Until the 1980s the government was directly involved in forestry production through ownership of over half the country's exotic forests plus two large sawmills, administration of forestry encouragement loans, and regulation of activities such as log exports. Thus government could use forest policy to meet objectives such as provision of employment. In 1987 the Government decided to sell its planted forests (but not the land) to private companies. The Government's current policy is to ensure that New Zealand forestry is internationally competitive and not dependent on subsidies.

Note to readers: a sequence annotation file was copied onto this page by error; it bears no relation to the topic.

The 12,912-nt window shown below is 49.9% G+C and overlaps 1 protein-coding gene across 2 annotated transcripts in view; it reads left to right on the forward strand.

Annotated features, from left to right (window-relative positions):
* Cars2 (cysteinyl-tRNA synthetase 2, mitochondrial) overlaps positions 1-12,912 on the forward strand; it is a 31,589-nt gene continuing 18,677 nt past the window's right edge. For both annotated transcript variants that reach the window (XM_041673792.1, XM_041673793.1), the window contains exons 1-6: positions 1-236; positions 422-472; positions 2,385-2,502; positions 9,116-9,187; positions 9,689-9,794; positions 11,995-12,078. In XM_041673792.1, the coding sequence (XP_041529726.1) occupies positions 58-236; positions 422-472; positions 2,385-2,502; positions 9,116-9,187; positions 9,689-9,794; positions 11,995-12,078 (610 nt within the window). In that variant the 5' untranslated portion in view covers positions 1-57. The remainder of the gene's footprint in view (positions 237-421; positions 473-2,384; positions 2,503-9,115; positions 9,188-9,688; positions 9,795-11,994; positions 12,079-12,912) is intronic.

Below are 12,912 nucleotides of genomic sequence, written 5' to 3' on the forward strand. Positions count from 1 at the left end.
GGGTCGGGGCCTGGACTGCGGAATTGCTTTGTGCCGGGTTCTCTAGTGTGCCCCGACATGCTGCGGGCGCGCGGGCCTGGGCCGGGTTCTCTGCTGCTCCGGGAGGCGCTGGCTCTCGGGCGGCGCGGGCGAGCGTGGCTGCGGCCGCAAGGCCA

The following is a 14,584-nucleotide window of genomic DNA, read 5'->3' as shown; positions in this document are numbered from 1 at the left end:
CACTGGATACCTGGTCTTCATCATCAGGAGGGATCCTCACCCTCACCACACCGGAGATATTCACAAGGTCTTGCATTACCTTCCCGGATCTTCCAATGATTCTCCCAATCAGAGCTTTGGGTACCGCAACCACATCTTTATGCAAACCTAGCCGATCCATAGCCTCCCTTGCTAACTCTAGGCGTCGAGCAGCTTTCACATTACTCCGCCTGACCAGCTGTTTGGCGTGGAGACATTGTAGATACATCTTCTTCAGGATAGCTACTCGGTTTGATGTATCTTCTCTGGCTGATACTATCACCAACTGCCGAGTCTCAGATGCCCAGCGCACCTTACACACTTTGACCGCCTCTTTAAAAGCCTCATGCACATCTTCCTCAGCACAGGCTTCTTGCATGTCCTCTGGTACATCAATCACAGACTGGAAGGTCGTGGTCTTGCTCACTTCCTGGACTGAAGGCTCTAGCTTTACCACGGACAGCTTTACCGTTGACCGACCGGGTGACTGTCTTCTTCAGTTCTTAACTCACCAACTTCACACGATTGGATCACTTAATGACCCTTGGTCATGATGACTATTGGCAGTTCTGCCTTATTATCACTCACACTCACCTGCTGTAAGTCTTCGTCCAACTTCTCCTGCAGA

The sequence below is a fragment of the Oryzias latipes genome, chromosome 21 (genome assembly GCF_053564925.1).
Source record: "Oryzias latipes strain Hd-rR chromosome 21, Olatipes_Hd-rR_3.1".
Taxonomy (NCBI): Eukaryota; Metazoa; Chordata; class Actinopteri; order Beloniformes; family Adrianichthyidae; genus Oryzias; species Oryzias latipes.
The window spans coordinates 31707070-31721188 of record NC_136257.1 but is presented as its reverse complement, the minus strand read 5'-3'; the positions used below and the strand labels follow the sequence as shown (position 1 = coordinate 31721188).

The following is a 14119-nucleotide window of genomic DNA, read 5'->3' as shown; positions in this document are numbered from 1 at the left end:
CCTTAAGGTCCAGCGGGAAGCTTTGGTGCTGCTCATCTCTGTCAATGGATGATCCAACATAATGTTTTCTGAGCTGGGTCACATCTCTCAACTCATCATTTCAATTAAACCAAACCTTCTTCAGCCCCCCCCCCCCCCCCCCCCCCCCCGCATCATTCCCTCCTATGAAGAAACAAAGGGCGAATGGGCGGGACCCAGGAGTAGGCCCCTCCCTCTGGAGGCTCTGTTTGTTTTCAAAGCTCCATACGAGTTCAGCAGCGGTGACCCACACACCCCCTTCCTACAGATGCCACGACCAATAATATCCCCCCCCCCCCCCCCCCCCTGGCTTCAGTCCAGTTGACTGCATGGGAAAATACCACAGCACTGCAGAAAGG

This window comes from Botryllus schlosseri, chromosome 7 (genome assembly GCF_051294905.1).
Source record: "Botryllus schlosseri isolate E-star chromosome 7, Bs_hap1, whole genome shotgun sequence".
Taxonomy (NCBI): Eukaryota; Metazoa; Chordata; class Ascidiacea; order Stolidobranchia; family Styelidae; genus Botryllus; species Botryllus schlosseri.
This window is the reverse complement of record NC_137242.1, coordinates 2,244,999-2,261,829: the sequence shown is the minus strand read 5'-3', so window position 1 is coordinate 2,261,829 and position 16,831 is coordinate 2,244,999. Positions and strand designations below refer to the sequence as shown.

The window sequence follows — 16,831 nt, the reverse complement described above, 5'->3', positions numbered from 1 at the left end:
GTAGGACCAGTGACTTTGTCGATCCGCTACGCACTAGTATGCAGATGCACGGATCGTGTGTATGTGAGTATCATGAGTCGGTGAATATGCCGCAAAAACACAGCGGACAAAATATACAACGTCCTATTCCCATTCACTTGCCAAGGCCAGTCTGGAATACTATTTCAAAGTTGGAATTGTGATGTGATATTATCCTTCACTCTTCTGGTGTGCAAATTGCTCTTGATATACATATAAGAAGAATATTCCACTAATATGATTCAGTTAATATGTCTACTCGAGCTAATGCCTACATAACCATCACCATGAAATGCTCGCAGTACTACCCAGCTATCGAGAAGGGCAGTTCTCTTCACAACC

Land Use in New Zealand

Land Use in New Zealand

Source: Land Cover Database 1.1

ResearchResearch

Research is particularly important to New Zealand's forest industry. The New Zealand Forest Research Institute Ltd (trading as Forest Research) based in Rotorua is internationally renowned. Scientists work with the forestry sector to continually improve the genetic quality of radiata pine through tree breeding, to develop better forest management techniques, and to expand value-adding wood processing. Forest Research scientists are developing processes, for example, to harden wood, change its colour and increase its strength. New timber treatment techniques are expected to increase the profitability of processing industries.

ProcessingProcessing